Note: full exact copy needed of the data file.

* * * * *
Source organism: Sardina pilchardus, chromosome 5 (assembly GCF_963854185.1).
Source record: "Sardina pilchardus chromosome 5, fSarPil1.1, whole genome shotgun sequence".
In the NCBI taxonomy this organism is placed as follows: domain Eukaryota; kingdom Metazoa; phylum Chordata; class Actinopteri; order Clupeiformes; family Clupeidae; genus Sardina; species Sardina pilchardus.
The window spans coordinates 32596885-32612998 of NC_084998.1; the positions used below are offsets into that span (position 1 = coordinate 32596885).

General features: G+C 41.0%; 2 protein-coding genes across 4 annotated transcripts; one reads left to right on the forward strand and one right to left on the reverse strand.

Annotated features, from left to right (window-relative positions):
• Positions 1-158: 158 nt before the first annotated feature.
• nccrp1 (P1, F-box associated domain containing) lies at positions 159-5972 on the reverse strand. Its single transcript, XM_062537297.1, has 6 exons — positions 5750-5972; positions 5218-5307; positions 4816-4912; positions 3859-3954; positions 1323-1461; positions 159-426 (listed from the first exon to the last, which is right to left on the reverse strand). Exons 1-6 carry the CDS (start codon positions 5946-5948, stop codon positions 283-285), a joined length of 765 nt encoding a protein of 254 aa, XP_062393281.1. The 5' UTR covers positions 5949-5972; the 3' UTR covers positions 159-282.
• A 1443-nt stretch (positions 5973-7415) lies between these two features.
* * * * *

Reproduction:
Source organism: Sardina pilchardus, chromosome 5 (assembly GCF_963854185.1).
Source record: "Sardina pilchardus chromosome 5, fSarPil1.1, whole genome shotgun sequence".
In the NCBI taxonomy this organism is placed as follows: domain Eukaryota; kingdom Metazoa; phylum Chordata; class Actinopteri; order Clupeiformes; family Clupeidae; genus Sardina; species Sardina pilchardus.
The window spans coordinates 32596885-32612998 of NC_084998.1; the positions used below are offsets into that span (position 1 = coordinate 32596885).

General features: G+C 41.0%; 2 protein-coding genes across 4 annotated transcripts; one reads left to right on the forward strand and one right to left on the reverse strand.

Annotated features, from left to right (window-relative positions):
• Positions 1-158: 158 nt before the first annotated feature.
• nccrp1 (P1, F-box associated domain containing) lies at positions 159-5972 on the reverse strand. Its single transcript, XM_062537297.1, has 6 exons — positions 5750-5972; positions 5218-5307; positions 4816-4912; positions 3859-3954; positions 1323-1461; positions 159-426 (listed from the first exon to the last, which is right to left on the reverse strand). Exons 1-6 carry the CDS (start codon positions 5946-5948, stop codon positions 283-285), a joined length of 765 nt encoding a protein of 254 aa, XP_062393281.1. The 5' UTR covers positions 5949-5972; the 3' UTR covers positions 159-282.
• A 1443-nt stretch (positions 5973-7415) lies between these two features.